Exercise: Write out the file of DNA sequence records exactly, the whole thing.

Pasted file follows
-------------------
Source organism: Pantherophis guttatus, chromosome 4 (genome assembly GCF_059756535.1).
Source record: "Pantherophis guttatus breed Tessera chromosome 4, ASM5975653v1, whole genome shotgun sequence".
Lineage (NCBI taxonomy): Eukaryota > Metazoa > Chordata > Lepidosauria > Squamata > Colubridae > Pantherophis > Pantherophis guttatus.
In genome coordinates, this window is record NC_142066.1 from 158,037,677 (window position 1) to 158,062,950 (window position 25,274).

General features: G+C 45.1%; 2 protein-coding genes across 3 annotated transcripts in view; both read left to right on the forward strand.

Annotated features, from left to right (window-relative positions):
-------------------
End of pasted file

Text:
Source organism: Pantherophis guttatus, chromosome 4 (genome assembly GCF_059756535.1).
Source record: "Pantherophis guttatus breed Tessera chromosome 4, ASM5975653v1, whole genome shotgun sequence".
Lineage (NCBI taxonomy): Eukaryota > Metazoa > Chordata > Lepidosauria > Squamata > Colubridae > Pantherophis > Pantherophis guttatus.
In genome coordinates, this window is record NC_142066.1 from 158,037,677 (window position 1) to 158,062,950 (window position 25,274).

General features: G+C 45.1%; 2 protein-coding genes across 3 annotated transcripts in view; both read left to right on the forward strand.

Annotated features, from left to right (window-relative positions):